Recruiters to carry nation's colors at Super Bowl
January 31, 2013
NEW ORLEANS, La. (Jan. 30, 2013) -- Local service members will present the nation's colors to kick off Super Bowl XLVII at the Mercedes Benz Superdome here, Sunday.
Watching the Super Bowl is an anticipated American pastime woven into the fabric of the nation's identity and culture.
But before the kickoff and before the first commercial, servicemen and women carrying the nation's colors will march in unison, representing the whole of the military force which preserves that American identity and culture.
"This is a unique experience because this will be the first time I will have the opportunity to work alongside every branch of the Department of Defense and the U.S. Coast Guard," said Air Force Master Sgt. Antonio Frese. "Usually joint operations involve two to three service components, so this is a rare opportunity to be exposed to all branches."
The Joint Armed Forces Color Guard is made up of local recruiters from each branch which serves New Orleans and surrounding areas.
"It is quite an honor to be selected to lead our team in presenting the National Colors at such a huge event. I am a Soldier and a recruiter. Not only will I be representing the Army, I am representing what it means to serve," said Sgt. 1st Class Ervin Davis. "It will be a positive message for all the young men and women watching, who may have a desire to serve their country, to see the professionalism and pride of our men and women in uniform."
The Joint Armed Forces Color Guard has met for practice, two days a week, leading up to the Super Bowl at the Naval Air Station Joint Reserve Base in Belle Chase, La. The full dress rehearsal is Friday before the big game inside the Superdome.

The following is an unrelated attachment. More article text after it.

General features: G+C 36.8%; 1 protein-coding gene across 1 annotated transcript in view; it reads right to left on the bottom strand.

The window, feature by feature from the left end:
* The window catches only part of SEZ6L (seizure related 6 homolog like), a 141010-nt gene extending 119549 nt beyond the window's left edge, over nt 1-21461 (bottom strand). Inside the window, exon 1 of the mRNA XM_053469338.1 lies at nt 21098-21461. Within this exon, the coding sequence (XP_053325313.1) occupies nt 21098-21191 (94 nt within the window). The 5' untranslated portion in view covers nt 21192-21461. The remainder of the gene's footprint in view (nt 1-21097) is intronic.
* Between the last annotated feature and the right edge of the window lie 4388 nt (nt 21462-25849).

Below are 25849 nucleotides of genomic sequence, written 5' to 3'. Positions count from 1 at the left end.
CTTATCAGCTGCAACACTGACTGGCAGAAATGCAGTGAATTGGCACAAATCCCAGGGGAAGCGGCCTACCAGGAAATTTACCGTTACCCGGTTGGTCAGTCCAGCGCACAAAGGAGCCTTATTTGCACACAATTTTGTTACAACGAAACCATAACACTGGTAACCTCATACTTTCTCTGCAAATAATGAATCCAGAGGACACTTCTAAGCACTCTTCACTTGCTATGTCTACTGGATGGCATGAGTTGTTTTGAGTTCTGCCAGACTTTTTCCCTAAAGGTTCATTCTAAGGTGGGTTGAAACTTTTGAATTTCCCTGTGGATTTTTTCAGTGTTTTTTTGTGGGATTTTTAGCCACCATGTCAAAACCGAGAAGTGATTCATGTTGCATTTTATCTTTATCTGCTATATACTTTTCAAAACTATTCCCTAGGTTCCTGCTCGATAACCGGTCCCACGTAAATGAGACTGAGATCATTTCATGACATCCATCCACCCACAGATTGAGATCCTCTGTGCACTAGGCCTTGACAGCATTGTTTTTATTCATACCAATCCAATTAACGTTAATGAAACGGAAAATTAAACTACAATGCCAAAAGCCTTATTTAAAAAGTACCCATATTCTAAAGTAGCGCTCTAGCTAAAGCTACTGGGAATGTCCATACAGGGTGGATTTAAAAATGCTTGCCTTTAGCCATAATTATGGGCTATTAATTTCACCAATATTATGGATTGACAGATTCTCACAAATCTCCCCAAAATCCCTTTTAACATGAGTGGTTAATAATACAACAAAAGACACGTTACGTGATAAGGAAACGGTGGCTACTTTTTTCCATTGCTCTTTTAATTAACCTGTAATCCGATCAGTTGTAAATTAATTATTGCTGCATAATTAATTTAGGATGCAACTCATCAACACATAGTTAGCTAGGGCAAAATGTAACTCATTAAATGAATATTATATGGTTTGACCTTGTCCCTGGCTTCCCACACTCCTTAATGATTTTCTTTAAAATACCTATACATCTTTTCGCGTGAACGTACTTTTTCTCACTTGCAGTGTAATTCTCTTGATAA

"Since most of the color guard works out of the Metairie Recruiting Centers, I have contact with them every day, which makes it so much easier to connect personally and emotionally," said Staff Sgt. Lester Scott. "I can train with my battle rifle man in between practices so that we get our timing down. Every branch has different drill and ceremony procedures, so practice is essential."
For a 10-member color guard, practice does make perfect.
"I am rehearsing with my counterpart, Lance Corporal West, to ensure our drum sound is together and that our movements are mirrored," said Marine Staff Sgt. Stephen Howell. "We have to be able to execute by time and feel, instead of sight, since we are not standing next to each other. Many of my friends and family will be watching, and I want them to be proud of my effort. We will be the face of the Marine Corps."
Coast Guard Petty Officer 2nd Class Daphne Gilles just arrived to her new unit four months ago.
"I am extremely honored that I was selected," she said. "I was given the position of Captain of Coast Guard District Eight Color Guard and Honor Guard Team upon my arrival. It is a tremendous privilege to represent the Coast Guard."
Even with all the practicing and precision required, to everyone involved it will be a memorable and fun day.
"I will be able to point to a large-framed picture on my wall, of me holding the Air Force flag at the 50-yard line, and say proudly, 'The United States Air Force trusted in me enough to represent the service in front of 100 million people world-wide.' It doesn't get any better than that," said Frese.
The Super Bowl is also a connection to home for many deployed overseas.
"I have been deployed twice, both for one year each. I missed my baby's birthdays and other special events. The Super Bowl was the only event that I requested off while overseas, knowing that we were all watching together," said Scott. "Something about this football game brings us all together no matter what is going on. This game has meant the world to me by connecting me to home and now I get to be a rifle man next to the American flag. It is an honor."
This year, they get to watch together. Scott's two children will be in the Superdome, cheering on their dad.